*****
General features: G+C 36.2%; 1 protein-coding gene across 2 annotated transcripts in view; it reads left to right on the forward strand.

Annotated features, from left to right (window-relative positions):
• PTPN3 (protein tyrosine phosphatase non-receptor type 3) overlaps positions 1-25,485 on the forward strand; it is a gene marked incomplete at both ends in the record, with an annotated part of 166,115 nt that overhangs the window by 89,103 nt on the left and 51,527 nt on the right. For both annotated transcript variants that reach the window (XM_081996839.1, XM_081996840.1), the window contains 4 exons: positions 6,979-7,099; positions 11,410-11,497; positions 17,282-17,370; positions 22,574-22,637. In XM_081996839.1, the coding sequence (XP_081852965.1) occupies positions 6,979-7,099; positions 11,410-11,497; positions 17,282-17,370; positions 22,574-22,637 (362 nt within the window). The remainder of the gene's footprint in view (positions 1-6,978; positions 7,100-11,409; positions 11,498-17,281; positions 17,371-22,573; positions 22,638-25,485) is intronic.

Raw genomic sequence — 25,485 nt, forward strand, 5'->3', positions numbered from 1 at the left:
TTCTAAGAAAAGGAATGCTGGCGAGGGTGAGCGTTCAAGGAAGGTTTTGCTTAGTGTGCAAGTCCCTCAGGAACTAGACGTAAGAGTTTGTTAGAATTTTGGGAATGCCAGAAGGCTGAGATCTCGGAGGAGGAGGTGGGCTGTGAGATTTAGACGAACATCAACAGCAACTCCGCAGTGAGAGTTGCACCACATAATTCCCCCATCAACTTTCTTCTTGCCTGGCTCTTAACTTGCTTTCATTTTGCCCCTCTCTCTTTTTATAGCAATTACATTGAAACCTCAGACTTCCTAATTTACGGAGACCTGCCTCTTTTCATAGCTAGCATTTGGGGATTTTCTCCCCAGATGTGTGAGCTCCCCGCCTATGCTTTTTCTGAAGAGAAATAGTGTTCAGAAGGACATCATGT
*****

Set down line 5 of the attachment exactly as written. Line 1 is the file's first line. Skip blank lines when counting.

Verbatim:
TTCTAAGAAAAGGAATGCTGGCGAGGGTGAGCGTTCAAGGAAGGTTTTGCTTAGTGTGCAAGTCCCTCAGGAACTAGACGTAAGAGTTTGTTAGAATTTTGGGAATGCCAGAAGGCTGAGATCTCGGAGGAGGAGGTGGGCTGTGAGATTTAGACGAACATCAACAGCAACTCCGCAGTGAGAGTTGCACCACATAATTCCCCCATCAACTTTCTTCTTGCCTGGCTCTTAACTTGCTTTCATTTTGCCCCTCTCTCTTTTTATAGCAATTACATTGAAACCTCAGACTTCCTAATTTACGGAGACCTGCCTCTTTTCATAGCTAGCATTTGGGGATTTTCTCCCCAGATGTGTGAGCTCCCCGCCTATGCTTTTTCTGAAGAGAAATAGTGTTCAGAAGGACATCATGT